Data from: Surprising flexibility in parental care revealed by experimental changes in offspring demand
Pelletier, Katherine; Oedewaldt, Chelsey; Westneat, David F. (2017), Data from: Surprising flexibility in parental care revealed by experimental changes in offspring demand, Dryad, Dataset, https://doi.org/10.5061/dryad.202t3
Parental behaviour often exhibits plasticity to factors expected to affect the benefits or costs of care. For example, parent songbirds typically increase their provisioning behaviour as nestlings mature. Several mechanisms exist that could allow parents to track nestling age and provide appropriate care. We performed a short-term experiment on house sparrows, Passer domesticus, in which offspring of different ages were exchanged to assess the level of flexibility parents exhibit and the likely cues they use. We found that a pair's rate of food delivery, an individual parent's visit rate to the nest, the duration of a foraging trip, and both the time a parent was in the nest and how long they perched near the nest after emerging from feeding nestlings changed according to the age of the offspring at the time. This shift in parenting was evident by the second visit after the swap. The amount of food brought per trip did not change with either natural or manipulated age. While females spent more time in the nest than males, there were no sex differences in the responses to the experiment. Food delivery rate increased nestling mass gain during each phase of the experiment, suggesting that parental plasticity in delivery was beneficial to offspring. However, there was an additional effect of the experiment on nestling weight gain, suggesting possible effects of food type brought during each phase of the experiment. Parent sparrows appear to use cues of offspring age over a time span that differs greatly from the natural time course of changes in nestling demand. This extension of plasticity into unnatural conditions has implications for understanding individual differences in plasticity and how at least some organisms might adjust to rapid and unusual environmental change.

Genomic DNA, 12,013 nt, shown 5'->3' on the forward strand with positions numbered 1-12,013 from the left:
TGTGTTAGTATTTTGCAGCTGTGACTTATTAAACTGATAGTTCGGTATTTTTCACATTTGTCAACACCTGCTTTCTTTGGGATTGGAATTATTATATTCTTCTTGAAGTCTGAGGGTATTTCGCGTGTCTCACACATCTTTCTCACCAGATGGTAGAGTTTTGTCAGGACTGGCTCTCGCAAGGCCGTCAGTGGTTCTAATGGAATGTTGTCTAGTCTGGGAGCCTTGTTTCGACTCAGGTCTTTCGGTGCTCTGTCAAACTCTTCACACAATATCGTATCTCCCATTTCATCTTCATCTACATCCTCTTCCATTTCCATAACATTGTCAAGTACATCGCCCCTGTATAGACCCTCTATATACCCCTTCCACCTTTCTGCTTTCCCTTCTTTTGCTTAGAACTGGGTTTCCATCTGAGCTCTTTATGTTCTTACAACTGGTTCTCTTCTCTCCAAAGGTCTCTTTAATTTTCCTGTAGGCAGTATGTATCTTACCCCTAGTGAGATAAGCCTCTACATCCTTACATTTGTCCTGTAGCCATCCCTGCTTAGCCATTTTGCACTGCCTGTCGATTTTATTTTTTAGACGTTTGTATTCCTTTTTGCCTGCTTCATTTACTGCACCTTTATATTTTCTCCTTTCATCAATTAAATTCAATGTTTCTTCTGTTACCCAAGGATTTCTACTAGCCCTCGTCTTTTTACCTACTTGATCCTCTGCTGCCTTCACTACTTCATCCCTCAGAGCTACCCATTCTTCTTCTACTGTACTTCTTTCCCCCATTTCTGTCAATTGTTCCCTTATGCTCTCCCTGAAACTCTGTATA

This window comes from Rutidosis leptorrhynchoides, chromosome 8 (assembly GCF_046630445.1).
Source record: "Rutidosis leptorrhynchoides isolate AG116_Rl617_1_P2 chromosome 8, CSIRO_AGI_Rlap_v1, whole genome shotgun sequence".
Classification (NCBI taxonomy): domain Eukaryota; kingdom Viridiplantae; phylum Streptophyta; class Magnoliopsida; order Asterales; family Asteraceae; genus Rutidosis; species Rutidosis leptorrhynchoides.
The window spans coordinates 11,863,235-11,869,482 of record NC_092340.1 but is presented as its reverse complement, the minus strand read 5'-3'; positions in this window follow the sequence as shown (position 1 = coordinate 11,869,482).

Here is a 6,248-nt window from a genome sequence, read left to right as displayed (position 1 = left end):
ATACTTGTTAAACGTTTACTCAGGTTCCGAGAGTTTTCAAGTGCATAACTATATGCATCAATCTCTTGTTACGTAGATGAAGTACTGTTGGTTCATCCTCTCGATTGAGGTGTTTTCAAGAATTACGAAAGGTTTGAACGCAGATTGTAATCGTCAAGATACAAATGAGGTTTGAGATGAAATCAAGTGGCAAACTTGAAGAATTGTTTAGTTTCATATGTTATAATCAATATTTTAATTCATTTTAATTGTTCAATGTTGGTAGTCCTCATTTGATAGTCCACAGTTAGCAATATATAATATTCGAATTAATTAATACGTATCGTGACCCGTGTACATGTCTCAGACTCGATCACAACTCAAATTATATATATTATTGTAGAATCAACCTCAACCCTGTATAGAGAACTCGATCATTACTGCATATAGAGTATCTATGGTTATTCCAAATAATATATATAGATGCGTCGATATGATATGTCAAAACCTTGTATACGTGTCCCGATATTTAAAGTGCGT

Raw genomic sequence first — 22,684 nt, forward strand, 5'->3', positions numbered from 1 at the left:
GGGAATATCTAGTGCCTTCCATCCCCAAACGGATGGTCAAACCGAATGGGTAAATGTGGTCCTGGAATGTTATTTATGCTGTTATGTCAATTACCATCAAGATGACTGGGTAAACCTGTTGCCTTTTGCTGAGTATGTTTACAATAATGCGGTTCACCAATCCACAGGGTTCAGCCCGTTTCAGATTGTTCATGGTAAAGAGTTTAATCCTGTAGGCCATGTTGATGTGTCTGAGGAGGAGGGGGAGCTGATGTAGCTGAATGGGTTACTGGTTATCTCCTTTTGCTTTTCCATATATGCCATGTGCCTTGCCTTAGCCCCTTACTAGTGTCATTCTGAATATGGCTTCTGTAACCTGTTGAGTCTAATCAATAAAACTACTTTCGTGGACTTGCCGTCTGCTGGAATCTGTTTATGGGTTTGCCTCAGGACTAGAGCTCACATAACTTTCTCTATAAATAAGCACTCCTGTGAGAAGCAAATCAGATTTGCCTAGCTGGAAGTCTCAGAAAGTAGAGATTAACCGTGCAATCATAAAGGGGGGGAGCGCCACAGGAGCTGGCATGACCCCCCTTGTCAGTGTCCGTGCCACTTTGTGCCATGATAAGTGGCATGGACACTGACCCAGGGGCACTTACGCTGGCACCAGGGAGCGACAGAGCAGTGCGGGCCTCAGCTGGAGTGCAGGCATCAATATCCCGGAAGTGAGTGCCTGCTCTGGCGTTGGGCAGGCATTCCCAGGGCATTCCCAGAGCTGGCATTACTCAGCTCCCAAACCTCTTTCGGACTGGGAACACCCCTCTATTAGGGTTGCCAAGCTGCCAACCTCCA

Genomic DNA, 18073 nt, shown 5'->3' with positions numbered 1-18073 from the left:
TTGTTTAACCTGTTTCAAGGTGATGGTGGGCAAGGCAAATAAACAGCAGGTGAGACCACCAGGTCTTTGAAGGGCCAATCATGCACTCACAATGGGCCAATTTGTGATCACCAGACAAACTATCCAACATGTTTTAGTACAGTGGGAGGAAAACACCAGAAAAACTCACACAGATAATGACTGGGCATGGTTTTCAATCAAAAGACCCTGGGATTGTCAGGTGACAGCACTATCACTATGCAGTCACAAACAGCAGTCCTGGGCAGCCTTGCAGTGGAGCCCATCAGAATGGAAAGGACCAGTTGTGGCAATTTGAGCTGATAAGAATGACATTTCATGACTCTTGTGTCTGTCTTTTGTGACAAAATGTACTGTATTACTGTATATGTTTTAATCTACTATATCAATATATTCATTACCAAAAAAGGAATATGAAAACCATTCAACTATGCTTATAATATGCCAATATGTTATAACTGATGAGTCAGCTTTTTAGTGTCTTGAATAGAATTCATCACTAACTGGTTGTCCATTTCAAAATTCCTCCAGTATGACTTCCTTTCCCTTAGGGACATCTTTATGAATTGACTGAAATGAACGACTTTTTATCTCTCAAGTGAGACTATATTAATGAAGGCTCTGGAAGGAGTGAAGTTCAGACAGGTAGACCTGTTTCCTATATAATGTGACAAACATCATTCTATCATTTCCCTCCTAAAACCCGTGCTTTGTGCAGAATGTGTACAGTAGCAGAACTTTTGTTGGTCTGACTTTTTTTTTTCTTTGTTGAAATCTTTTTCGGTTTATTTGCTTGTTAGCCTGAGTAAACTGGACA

National Science Foundation, Award: DBI-1062890 and IOS-1257718